Stephanie Hanes and Stephen Sapienza, for the Pulitzer Center
We realized that non-journalists might not have a good sense of what Steve and I are actually doing each day. Here's the basic picture: It's hot and we're pretty gross. He is carrying the video camera, the tripod and a backpack filled with fun-looking gear like lenses, wireless mics, and a light reflector. I am just carrying my backpack, notebook and a pen – it's much easier being the reporter.
In the morning, we talk about what we are going to do – what sort of interviews and pictures we need to keep building this story – and then we go out and try to find those puzzle pieces. Sometimes we need help. Today, for instance, we hired a translator who could help us talk to some of the people living around the park, who speak either Portuguese or Sena. He was great – a good translator can make a world of difference when you're reporting.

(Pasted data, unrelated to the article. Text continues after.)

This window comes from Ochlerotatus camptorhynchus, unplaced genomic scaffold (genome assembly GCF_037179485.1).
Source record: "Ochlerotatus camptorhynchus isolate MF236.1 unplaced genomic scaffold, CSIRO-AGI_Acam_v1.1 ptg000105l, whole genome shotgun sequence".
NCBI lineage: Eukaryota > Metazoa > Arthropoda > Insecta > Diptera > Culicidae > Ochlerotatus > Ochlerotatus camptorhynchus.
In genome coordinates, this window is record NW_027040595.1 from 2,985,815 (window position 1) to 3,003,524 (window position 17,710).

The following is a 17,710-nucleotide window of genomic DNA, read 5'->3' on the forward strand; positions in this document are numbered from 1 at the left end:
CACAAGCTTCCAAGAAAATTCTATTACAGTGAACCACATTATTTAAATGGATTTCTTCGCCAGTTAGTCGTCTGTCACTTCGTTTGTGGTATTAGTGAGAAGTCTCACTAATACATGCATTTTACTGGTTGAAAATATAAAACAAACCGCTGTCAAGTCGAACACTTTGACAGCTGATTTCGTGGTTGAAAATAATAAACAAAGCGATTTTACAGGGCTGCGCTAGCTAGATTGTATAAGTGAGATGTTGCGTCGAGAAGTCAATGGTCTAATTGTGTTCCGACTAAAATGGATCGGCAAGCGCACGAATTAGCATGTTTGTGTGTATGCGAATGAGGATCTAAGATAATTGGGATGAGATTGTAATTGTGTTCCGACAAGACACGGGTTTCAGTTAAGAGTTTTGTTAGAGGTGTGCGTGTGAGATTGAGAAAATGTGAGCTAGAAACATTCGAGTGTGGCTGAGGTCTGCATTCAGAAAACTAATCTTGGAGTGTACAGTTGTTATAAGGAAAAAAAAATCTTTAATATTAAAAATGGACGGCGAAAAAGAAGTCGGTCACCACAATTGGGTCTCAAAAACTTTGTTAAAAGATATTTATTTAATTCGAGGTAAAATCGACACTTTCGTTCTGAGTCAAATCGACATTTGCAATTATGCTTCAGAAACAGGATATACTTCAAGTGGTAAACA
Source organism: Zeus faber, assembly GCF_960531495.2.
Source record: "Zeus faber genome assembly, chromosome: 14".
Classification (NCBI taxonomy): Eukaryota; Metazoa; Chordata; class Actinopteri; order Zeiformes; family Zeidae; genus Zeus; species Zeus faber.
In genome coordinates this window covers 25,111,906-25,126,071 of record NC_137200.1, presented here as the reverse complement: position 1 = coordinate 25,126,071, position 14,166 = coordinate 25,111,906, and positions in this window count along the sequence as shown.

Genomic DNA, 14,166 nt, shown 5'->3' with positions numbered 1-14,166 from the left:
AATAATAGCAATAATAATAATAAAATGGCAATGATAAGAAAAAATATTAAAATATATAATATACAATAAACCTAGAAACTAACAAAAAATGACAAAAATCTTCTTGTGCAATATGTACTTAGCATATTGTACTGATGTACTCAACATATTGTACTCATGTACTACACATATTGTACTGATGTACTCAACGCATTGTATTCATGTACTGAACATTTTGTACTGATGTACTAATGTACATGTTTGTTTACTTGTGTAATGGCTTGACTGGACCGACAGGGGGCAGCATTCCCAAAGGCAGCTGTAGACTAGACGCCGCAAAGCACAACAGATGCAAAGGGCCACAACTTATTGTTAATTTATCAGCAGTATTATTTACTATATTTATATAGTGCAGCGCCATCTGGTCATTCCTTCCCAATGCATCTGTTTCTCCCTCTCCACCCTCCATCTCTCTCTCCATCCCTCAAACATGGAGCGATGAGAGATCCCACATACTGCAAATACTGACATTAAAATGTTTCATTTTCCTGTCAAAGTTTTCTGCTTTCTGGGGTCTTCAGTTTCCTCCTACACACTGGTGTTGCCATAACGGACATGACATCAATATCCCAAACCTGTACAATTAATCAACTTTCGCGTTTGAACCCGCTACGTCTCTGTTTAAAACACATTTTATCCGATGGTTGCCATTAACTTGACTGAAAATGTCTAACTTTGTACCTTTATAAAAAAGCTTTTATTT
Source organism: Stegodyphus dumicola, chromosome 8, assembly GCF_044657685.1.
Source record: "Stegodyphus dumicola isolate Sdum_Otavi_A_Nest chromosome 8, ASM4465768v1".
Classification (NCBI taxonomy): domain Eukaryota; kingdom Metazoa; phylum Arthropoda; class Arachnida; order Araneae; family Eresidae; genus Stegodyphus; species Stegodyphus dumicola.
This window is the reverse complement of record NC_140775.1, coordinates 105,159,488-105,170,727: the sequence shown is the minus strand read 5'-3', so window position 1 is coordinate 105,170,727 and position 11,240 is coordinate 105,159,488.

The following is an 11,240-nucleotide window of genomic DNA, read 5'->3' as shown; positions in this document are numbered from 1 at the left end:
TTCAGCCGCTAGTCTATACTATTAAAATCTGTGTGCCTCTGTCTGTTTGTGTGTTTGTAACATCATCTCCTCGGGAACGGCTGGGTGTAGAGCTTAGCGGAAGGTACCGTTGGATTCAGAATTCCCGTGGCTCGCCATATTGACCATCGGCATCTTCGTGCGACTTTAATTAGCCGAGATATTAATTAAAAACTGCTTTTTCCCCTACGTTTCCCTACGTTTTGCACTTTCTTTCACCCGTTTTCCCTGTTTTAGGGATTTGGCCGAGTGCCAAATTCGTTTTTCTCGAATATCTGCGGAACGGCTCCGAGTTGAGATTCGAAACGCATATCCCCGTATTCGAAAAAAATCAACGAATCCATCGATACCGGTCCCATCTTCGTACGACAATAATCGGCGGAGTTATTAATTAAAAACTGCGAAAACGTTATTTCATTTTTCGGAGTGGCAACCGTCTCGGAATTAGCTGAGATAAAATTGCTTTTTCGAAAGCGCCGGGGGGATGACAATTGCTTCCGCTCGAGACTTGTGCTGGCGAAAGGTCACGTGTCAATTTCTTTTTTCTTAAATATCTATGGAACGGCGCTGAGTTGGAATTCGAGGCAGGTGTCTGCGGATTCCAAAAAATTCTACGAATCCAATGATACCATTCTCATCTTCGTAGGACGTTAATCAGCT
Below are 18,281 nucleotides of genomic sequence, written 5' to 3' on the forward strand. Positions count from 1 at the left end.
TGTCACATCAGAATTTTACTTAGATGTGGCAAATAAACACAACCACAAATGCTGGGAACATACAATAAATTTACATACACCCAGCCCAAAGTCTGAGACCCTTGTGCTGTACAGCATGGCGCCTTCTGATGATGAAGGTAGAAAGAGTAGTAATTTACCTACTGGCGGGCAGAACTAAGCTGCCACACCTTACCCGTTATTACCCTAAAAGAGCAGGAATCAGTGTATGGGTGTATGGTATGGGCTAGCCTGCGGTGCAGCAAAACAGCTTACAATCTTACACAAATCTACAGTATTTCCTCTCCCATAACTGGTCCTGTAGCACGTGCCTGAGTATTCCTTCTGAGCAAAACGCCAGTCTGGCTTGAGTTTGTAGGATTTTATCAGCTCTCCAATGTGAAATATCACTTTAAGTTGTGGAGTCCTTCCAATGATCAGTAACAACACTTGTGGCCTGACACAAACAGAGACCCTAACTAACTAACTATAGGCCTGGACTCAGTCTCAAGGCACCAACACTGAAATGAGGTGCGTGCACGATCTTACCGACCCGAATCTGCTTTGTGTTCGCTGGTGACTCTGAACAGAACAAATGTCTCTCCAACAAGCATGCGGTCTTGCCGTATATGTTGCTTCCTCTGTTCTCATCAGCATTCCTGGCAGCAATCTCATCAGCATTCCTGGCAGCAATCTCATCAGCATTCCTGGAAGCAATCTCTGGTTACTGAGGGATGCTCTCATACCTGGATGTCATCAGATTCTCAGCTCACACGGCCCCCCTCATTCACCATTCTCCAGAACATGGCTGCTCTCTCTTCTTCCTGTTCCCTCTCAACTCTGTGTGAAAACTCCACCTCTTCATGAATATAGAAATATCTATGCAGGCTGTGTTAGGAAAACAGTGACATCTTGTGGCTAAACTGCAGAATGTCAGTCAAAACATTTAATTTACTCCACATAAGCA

So we went out (did we mention it was hot?) and chatted with a woman who works in the park's kitchen, and then with a man who was a soldier in the civil war and is now a ranger. They live in this small little village of run-down bungalows right near the main tourist camp. We wanted to hear how Greg Carr's project is impacting their lives. We also talked with some workers who are de-mining swaths of the park – during the war, both sides planted landmines.
When we work, I ask most of the questions, but Steve often pitches in. It's a good system, because we'll often think of different questions. Steve also goes around getting B-roll, or raw footage – all those non-interview pictures and images you see when you're watching a television show or documentary. (Check it out sometime – there are tons of different images every minute.)
At the end of the day, we went on a safari. We saw almost no animals. This is because they were all killed in the war. The group here is working to restore this environment, but it's going to be a huge challenge.